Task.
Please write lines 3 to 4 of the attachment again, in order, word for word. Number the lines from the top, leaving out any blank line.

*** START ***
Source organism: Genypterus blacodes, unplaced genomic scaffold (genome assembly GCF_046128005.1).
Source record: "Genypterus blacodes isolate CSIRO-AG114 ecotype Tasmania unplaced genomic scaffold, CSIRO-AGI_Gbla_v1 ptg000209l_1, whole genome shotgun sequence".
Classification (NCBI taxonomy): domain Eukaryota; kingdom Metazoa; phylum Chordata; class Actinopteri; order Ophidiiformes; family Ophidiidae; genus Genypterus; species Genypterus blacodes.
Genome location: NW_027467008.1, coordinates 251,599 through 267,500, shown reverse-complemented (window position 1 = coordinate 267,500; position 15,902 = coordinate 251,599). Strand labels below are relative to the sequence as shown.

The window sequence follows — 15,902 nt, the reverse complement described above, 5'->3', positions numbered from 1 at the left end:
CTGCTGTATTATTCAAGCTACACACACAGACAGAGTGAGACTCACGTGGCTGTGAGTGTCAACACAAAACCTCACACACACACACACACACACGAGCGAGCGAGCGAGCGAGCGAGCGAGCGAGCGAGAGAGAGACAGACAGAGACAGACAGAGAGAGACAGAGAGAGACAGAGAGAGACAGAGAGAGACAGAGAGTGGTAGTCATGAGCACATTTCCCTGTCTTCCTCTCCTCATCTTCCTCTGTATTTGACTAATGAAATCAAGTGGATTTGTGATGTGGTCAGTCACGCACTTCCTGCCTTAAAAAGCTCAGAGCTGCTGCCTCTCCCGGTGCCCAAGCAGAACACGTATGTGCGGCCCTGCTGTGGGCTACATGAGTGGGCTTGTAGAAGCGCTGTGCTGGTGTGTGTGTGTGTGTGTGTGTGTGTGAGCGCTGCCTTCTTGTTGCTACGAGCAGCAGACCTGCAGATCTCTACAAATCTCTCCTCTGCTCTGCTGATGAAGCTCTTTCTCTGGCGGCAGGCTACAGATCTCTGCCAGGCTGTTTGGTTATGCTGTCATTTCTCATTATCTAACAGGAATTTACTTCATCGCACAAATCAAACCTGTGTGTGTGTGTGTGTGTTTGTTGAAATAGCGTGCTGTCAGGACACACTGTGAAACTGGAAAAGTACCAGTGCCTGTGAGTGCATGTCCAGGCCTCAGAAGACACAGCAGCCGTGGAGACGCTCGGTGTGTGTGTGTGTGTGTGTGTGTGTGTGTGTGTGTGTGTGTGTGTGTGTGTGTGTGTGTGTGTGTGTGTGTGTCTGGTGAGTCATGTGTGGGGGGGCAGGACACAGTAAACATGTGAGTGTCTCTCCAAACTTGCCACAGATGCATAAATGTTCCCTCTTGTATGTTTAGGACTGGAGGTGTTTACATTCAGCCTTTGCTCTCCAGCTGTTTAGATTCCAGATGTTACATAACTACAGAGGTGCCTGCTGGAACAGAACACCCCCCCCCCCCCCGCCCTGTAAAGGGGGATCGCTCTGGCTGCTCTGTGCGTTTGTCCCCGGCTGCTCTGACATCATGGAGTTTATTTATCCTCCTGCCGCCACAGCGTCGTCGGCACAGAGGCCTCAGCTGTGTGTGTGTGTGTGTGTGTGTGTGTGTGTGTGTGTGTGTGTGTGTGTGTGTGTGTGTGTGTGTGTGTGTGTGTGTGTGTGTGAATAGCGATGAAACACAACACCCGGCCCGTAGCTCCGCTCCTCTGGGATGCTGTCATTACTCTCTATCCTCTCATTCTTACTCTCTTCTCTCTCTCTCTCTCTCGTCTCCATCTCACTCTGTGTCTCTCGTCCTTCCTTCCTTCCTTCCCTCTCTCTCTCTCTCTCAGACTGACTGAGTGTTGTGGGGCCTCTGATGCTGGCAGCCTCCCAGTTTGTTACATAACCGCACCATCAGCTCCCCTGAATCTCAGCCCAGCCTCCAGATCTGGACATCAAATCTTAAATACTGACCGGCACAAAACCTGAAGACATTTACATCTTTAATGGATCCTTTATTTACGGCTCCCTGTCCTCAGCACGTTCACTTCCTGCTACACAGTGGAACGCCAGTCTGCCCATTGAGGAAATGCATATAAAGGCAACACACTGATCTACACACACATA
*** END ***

Classification (NCBI taxonomy): domain Eukaryota; kingdom Metazoa; phylum Chordata; class Actinopteri; order Ophidiiformes; family Ophidiidae; genus Genypterus; species Genypterus blacodes.
Genome location: NW_027467008.1, coordinates 251,599 through 267,500, shown reverse-complemented (window position 1 = coordinate 267,500; position 15,902 = coordinate 251,599). Strand labels below are relative to the sequence as shown.